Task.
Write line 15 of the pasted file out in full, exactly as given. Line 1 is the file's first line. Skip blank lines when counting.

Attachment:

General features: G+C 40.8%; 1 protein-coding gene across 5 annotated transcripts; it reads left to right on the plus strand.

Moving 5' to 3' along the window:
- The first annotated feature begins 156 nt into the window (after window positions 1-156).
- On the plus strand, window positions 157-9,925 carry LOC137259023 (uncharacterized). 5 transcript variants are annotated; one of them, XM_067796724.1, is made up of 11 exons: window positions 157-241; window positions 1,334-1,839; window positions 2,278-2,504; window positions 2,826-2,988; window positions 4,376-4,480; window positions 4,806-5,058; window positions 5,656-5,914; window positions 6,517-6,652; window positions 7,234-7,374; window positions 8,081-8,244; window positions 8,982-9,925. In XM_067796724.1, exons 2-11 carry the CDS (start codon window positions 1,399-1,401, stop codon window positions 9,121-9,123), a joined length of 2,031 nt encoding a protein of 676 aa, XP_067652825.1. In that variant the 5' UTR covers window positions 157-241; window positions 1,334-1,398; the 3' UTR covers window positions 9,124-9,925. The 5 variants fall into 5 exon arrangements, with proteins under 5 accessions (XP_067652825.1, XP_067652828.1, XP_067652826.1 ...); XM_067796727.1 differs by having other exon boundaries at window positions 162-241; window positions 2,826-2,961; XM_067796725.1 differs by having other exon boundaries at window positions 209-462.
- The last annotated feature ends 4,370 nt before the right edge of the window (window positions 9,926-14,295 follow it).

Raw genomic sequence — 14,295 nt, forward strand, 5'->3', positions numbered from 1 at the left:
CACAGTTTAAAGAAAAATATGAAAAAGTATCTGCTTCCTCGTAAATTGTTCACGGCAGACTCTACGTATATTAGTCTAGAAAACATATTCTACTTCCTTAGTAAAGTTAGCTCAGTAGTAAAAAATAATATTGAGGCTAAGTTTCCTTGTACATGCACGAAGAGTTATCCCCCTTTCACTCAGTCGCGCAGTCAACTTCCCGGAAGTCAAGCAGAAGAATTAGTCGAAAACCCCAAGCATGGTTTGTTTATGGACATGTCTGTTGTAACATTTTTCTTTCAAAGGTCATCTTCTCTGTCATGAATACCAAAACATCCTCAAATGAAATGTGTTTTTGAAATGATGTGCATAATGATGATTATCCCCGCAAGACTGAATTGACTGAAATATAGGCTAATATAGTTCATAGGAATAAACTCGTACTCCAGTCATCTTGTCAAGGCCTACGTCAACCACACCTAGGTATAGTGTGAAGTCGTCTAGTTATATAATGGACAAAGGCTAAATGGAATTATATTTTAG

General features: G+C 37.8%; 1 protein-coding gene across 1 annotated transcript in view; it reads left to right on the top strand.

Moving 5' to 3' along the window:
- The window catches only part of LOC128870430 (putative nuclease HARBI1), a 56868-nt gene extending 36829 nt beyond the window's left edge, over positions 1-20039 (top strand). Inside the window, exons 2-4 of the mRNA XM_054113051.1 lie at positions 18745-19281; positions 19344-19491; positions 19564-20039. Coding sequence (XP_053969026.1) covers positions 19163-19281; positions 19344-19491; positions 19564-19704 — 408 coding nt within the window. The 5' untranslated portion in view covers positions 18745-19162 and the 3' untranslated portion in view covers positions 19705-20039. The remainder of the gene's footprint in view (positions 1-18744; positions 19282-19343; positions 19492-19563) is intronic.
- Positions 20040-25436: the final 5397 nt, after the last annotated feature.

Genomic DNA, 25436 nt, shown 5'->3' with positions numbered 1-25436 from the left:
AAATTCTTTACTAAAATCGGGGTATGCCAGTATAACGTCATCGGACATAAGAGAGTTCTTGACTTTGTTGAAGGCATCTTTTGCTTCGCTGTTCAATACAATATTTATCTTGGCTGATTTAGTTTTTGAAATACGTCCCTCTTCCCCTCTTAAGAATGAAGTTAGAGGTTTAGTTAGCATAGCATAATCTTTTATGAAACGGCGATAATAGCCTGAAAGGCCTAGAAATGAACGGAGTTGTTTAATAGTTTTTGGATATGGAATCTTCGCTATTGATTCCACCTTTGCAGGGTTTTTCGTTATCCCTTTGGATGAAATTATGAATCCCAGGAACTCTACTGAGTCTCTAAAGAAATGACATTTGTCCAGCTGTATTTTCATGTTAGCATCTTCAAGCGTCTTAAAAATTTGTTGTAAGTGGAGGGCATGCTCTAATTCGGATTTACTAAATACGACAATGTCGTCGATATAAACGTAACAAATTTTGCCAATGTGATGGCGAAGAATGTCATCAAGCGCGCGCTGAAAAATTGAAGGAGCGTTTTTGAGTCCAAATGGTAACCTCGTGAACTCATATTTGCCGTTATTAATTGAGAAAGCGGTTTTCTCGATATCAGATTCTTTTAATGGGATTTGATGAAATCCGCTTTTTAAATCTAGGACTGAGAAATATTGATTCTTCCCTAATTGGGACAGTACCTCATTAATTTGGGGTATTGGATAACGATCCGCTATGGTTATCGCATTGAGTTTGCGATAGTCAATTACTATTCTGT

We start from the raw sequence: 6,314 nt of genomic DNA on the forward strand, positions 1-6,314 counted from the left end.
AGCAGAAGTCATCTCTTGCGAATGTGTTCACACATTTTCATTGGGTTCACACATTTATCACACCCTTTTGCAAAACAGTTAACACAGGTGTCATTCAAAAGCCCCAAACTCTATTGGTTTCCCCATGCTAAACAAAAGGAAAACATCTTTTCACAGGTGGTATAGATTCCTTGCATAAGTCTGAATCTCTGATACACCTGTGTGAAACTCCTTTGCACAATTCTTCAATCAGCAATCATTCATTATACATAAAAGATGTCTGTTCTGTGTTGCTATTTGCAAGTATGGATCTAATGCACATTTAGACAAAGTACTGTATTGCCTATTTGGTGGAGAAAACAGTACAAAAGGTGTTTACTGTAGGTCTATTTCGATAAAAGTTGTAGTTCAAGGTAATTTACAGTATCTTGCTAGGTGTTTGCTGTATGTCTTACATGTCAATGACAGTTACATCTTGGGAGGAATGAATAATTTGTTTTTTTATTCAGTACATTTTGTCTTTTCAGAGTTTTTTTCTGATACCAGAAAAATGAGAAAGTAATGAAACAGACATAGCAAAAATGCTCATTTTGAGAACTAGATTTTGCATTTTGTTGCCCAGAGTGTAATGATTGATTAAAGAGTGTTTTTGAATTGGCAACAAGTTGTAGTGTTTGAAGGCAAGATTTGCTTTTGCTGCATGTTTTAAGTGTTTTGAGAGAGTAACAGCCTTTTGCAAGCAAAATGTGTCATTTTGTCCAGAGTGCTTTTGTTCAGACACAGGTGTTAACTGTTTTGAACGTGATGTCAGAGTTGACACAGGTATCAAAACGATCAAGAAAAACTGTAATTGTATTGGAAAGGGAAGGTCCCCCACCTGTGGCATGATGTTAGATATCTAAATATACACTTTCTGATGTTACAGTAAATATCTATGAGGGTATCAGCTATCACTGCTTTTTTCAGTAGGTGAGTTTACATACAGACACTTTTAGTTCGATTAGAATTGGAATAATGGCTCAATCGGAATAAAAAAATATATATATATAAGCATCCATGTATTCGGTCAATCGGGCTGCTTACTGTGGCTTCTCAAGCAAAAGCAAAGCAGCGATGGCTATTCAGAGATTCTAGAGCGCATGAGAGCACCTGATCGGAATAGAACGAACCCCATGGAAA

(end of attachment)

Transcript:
AGCAGAAGTCATCTCTTGCGAATGTGTTCACACATTTTCATTGGGTTCACACATTTATCACACCCTTTTGCAAAACAGTTAACACAGGTGTCATTCAAAAGCCCCAAACTCTATTGGTTTCCCCATGCTAAACAAAAGGAAAACATCTTTTCACAGGTGGTATAGATTCCTTGCATAAGTCTGAATCTCTGATACACCTGTGTGAAACTCCTTTGCACAATTCTTCAATCAGCAATCATTCATTATACATAAAAGATGTCTGTTCTGTGTTGCTATTTGCAAGTATGGATCTAATGCACATTTAGACAAAGTACTGTATTGCCTATTTGGTGGAGAAAACAGTACAAAAGGTGTTTACTGTAGGTCTATTTCGATAAAAGTTGTAGTTCAAGGTAATTTACAGTATCTTGCTAGGTGTTTGCTGTATGTCTTACATGTCAATGACAGTTACATCTTGGGAGGAATGAATAATTTGTTTTTTTATTCAGTACATTTTGTCTTTTCAGAGTTTTTTTCTGATACCAGAAAAATGAGAAAGTAATGAAACAGACATAGCAAAAATGCTCATTTTGAGAACTAGATTTTGCATTTTGTTGCCCAGAGTGTAATGATTGATTAAAGAGTGTTTTTGAATTGGCAACAAGTTGTAGTGTTTGAAGGCAAGATTTGCTTTTGCTGCATGTTTTAAGTGTTTTGAGAGAGTAACAGCCTTTTGCAAGCAAAATGTGTCATTTTGTCCAGAGTGCTTTTGTTCAGACACAGGTGTTAACTGTTTTGAACGTGATGTCAGAGTTGACACAGGTATCAAAACGATCAAGAAAAACTGTAATTGTATTGGAAAGGGAAGGTCCCCCACCTGTGGCATGATGTTAGATATCTAAATATACACTTTCTGATGTTACAGTAAATATCTATGAGGGTATCAGCTATCACTGCTTTTTTCAGTAGGTGAGTTTACATACAGACACTTTTAGTTCGATTAGAATTGGAATAATGGCTCAATCGGAATAAAAAAATATATATATATAAGCATCCATGTATTCGGTCAATCGGGCTGCTTACTGTGGCTTCTCAAGCAAAAGCAAAGCAGCGATGGCTATTCAGAGATTCTAGAGCGCATGAGAGCACCTGATCGGAATAGAACGAACCCCATGGAAA